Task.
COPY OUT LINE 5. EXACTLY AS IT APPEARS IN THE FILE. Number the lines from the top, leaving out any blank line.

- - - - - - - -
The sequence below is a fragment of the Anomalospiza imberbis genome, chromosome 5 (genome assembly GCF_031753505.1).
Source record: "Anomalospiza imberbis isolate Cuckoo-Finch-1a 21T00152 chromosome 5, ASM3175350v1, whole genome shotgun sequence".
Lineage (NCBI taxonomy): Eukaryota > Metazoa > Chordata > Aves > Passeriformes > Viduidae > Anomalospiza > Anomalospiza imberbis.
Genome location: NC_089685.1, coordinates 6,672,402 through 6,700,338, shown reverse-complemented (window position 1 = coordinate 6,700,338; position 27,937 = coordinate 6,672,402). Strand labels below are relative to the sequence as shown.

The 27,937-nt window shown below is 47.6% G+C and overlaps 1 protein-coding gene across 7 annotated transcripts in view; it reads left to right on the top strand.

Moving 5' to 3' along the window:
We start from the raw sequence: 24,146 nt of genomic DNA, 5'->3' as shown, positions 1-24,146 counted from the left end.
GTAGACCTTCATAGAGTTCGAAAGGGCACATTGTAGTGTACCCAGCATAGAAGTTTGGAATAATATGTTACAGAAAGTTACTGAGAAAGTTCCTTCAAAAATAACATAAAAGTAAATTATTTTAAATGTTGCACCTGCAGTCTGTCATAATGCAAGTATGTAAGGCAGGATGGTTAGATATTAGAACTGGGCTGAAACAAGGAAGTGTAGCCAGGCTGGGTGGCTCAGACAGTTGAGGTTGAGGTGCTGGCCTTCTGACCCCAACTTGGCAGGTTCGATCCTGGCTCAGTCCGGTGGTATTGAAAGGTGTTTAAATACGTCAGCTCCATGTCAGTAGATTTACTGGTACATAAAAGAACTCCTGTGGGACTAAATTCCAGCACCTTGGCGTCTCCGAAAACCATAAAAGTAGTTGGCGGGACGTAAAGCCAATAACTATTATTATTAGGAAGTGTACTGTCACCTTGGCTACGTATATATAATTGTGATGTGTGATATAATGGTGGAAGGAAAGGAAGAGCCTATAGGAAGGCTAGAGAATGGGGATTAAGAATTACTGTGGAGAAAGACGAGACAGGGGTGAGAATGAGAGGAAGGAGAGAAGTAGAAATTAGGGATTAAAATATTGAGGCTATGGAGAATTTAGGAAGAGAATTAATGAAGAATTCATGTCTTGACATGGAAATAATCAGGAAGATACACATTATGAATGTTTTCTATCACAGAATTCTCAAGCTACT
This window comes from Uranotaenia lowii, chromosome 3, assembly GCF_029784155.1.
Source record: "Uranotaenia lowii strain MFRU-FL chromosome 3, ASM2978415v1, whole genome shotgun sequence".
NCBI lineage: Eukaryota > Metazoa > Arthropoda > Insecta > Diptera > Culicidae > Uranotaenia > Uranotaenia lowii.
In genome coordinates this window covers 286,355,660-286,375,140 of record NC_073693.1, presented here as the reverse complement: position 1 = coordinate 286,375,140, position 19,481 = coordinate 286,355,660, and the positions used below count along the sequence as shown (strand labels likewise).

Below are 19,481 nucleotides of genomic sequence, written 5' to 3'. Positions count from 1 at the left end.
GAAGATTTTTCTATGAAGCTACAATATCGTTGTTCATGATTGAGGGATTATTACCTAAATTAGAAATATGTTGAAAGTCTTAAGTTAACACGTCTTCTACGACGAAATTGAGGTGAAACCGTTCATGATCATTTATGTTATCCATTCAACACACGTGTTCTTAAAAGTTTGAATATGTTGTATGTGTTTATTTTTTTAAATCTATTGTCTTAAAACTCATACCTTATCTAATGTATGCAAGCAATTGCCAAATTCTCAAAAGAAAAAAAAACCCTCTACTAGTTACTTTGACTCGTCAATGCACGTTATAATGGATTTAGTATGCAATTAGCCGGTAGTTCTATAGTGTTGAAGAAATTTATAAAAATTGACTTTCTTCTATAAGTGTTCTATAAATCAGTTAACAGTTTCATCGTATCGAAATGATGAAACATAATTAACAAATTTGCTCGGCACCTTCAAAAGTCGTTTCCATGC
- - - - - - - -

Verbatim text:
The 27,937-nt window shown below is 47.6% G+C and overlaps 1 protein-coding gene across 7 annotated transcripts in view; it reads left to right on the top strand.